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Continuing the Conversation: Tax Reform for American Jobs

Yesterday, even before we posted here on the blog about the President's proposals to curb offshore tax havens and end tax incentives for companies shifting jobs overseas, we asked for your reactions on our various social networking outposts. As we expected, there were a lot of interesting comments and questions, largely supporting the President but some raising concerns and objections. We asked Jason Furman, Deputy Director of the National Economic Council, to address some of them:
kylekunkler:Ending deferral (when US already has 2nd highest corporate tax) will only hurt US MNCs and cost jobs!
Jason Furman: Kyle, you are correct that the United States has the second highest statutory tax rate in the world, the official rate published in the tax code. But the United States also has more loopholes and special tax preferences than many other countries. As a result, the United States has a much lower effective tax rate. If you look at corporate taxes as a share of GDP they are below those of most major economies. The result is a tax code that is complicated, inefficient and unfair. One of major causes of these problems is the way that we tax – or more often do not tax – the foreign earnings of American companies. The administration’s plan is intended as a major, first step in addressing this problem.
ScottGjerdingen: What sort of jobs would be impacted by Obama's "offshore jobs" corporate cutback on tax benefits?
Jason Furman: Scott, you ask an important question of what jobs would be affected by the President’s proposal. In answering it is important to look at both halves of the proposal. One half is to end special tax preferences for creating jobs overseas. The goal of this is not to stop American companies from competing and succeeding in the global economy. What the President wants is to stop giving them special subsidies for doing so – subsidies they would not get for investing in the United States. The result will be to shift more investment and job creation to the United States. The second half of the policy is to take these savings and use them to cut taxes in businesses that create jobs in the United States by making the tax credit for research & development permanent. The direct beneficiaries of this policy will be companies engaged in research and development, but the innovations that result will have important spillover effects, creating jobs and raising wages across the economy.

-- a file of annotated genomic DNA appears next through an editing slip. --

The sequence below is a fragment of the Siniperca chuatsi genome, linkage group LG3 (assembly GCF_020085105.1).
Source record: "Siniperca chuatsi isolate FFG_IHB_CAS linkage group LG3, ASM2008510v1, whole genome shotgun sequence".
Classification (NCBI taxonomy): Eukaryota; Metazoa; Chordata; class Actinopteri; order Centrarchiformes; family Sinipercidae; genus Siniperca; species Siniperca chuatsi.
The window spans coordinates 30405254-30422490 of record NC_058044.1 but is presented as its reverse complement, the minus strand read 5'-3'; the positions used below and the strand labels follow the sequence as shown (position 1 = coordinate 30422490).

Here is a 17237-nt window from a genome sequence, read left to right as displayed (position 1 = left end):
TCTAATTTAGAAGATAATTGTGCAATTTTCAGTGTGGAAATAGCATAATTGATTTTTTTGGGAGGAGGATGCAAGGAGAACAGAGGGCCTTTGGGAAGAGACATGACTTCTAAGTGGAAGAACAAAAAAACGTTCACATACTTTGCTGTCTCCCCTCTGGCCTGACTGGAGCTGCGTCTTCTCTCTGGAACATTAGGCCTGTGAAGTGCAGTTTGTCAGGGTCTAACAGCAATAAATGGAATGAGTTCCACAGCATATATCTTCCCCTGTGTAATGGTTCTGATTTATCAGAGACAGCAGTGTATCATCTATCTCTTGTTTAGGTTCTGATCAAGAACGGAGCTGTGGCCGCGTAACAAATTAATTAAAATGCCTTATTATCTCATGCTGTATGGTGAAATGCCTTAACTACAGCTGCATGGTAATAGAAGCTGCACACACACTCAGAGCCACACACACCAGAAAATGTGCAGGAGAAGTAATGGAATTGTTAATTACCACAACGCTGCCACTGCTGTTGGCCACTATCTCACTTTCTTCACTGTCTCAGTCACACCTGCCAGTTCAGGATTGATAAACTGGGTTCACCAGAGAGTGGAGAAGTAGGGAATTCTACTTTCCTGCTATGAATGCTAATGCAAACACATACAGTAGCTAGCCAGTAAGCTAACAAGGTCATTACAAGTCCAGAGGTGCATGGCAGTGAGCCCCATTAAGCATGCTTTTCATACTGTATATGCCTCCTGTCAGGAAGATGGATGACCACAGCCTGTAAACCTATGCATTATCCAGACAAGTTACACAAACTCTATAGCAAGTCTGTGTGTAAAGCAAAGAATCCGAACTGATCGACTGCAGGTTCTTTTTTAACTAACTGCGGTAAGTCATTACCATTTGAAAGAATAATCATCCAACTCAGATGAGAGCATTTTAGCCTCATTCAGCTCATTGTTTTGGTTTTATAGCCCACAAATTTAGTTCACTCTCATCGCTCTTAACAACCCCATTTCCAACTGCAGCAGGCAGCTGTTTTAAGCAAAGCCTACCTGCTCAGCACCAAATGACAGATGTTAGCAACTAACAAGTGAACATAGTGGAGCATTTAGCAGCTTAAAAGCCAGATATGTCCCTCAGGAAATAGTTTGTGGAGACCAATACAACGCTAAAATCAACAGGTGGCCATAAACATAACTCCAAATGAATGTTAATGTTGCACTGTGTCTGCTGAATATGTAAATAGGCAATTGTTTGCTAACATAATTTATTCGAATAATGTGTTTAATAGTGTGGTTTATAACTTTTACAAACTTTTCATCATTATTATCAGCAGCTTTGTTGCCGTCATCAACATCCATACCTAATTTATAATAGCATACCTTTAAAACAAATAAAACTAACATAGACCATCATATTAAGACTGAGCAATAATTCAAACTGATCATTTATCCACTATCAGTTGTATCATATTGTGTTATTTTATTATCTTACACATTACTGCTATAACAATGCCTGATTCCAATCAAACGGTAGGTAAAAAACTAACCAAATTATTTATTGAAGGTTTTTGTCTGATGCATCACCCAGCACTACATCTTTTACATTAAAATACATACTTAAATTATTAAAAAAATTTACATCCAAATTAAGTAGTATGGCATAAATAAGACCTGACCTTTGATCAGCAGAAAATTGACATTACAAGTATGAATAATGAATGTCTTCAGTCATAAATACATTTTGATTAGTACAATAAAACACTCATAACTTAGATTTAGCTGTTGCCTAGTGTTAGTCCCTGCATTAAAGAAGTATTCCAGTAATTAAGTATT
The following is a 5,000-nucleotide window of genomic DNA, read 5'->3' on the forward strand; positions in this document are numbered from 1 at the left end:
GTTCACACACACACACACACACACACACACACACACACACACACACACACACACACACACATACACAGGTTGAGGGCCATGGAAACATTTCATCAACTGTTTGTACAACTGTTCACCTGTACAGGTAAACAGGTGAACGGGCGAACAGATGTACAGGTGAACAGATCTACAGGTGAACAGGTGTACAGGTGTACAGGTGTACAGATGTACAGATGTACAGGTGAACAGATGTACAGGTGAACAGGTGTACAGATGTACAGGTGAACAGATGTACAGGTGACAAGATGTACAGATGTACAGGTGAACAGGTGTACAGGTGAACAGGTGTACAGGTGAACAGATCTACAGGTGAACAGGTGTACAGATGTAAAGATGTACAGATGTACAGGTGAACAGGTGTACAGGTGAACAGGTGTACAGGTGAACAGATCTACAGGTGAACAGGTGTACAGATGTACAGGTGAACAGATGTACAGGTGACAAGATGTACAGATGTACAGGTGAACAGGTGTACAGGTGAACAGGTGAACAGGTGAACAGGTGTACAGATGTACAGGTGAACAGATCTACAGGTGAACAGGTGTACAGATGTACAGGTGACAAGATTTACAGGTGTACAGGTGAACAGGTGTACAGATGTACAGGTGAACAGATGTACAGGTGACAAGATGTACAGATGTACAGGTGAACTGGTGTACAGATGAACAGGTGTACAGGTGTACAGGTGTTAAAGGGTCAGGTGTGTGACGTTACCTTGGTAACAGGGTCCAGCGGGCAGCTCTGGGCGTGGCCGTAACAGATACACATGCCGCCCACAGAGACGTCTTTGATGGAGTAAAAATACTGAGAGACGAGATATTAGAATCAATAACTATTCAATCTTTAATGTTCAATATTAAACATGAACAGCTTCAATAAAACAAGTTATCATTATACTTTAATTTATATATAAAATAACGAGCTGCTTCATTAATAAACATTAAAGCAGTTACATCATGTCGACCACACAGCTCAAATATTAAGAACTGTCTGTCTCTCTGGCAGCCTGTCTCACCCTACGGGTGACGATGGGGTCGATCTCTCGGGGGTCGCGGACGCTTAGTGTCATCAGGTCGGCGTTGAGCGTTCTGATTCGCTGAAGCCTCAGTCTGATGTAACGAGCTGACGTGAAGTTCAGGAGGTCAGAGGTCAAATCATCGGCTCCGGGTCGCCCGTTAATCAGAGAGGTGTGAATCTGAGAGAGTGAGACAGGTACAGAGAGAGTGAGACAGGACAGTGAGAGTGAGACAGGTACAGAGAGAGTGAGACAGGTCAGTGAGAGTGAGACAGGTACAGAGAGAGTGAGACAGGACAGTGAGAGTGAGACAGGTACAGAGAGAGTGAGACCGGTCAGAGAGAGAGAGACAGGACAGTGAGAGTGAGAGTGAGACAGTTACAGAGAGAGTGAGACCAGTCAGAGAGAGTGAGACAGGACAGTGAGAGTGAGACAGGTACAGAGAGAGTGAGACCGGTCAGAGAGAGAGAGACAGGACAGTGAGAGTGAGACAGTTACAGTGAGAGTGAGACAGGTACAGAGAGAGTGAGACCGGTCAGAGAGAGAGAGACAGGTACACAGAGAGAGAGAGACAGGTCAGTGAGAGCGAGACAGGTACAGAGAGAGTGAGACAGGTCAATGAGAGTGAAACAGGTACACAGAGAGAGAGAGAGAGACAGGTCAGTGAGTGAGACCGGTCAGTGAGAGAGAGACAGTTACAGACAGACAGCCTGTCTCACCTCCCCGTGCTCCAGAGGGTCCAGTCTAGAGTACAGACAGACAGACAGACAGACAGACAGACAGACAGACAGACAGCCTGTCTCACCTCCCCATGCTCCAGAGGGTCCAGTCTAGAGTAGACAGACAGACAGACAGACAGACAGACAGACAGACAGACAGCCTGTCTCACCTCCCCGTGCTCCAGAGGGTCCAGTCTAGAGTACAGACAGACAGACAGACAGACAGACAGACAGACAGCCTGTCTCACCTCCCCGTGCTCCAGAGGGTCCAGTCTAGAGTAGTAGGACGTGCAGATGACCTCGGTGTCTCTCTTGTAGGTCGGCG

Marc Solomon: Bringing jobs back to the US by switching tax incentives from creating jobs overseas to creating jobs in the US is a wonderful idea. My concern is, if the goal is to make our tax laws fairer and simpler, this accomplishes only the first and not the second (and of course that assumes fairer means fairer for US citizens and not for all people of the ... Read Moreworld). Wouldn't just removing the tax incentives for creating jobs overseas accomplish BOTH goals and not just the one? It would definitely simplify the tax laws and be fair for all people, not just U.S. citizens (although, personally, I am prejudiced to being fairer for U.S. citizens).
Jason Furman: Marc, you should understand that today’s announcement is a down-payment on the President’s overall tax agenda. As he said in his remarks today, "the steps I am announcing today will help us deal with some of the most egregious examples of what's wrong with our tax code and will help us strengthen some of these other efforts.  It's a down payment on the larger tax reform we need to make our tax system simpler and fairer and more efficient for individuals and corporations." That said, the proposals the President made today would start to simplify the tax code. This includes the President’s proposal to reward companies that create jobs in America – which would make the research and development tax credit permanent, adding more predictability and stability to the tax code because companies would no longer have to worry about whether or not the credit would expire or continue.